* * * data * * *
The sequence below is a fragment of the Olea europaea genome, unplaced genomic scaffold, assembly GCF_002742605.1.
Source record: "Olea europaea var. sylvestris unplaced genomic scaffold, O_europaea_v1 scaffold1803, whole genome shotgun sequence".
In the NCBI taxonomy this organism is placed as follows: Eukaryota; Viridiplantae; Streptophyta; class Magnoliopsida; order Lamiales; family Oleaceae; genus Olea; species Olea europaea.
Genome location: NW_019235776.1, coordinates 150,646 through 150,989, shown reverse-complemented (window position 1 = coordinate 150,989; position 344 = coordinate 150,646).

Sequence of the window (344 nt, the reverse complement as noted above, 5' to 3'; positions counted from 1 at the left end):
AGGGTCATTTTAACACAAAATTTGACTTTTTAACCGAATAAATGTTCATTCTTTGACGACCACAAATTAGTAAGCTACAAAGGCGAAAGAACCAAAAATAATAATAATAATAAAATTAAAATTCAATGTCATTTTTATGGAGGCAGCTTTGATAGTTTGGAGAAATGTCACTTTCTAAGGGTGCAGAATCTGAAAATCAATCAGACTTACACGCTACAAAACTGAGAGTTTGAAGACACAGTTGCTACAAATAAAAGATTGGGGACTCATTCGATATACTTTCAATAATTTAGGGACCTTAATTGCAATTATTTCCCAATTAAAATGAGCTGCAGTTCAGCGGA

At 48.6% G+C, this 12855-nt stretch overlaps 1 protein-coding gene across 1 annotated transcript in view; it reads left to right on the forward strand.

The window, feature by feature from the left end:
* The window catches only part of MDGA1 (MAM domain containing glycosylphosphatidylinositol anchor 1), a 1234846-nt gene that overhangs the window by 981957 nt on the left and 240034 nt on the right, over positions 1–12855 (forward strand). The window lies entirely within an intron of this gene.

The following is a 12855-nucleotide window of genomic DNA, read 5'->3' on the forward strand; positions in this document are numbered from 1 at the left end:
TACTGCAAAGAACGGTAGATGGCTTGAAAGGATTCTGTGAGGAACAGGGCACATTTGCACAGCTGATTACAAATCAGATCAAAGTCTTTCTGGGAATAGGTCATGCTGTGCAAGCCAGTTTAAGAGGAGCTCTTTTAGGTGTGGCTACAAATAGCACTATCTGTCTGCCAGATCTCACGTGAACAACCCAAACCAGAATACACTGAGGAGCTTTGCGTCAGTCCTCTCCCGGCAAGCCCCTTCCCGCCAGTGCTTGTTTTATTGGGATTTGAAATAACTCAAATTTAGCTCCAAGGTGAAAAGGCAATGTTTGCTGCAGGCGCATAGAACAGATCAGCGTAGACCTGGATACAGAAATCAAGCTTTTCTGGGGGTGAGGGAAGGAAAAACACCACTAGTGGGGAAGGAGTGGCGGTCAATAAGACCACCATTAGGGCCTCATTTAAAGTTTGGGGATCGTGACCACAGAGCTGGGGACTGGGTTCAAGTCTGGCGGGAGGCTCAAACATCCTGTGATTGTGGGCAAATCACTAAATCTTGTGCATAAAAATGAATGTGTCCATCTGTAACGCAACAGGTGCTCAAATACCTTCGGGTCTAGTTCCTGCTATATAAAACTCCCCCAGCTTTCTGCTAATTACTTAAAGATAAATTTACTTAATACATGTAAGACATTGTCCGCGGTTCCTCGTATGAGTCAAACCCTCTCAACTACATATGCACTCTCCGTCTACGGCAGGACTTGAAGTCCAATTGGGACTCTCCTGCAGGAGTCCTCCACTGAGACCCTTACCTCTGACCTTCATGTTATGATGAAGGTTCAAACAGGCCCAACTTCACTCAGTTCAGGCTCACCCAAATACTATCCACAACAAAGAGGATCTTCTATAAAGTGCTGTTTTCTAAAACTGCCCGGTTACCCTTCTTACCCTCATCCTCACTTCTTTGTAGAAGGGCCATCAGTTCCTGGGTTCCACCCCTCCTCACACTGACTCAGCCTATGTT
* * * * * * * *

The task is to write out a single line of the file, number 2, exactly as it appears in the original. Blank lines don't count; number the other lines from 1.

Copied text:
Source record: "Olea europaea var. sylvestris unplaced genomic scaffold, O_europaea_v1 scaffold1803, whole genome shotgun sequence".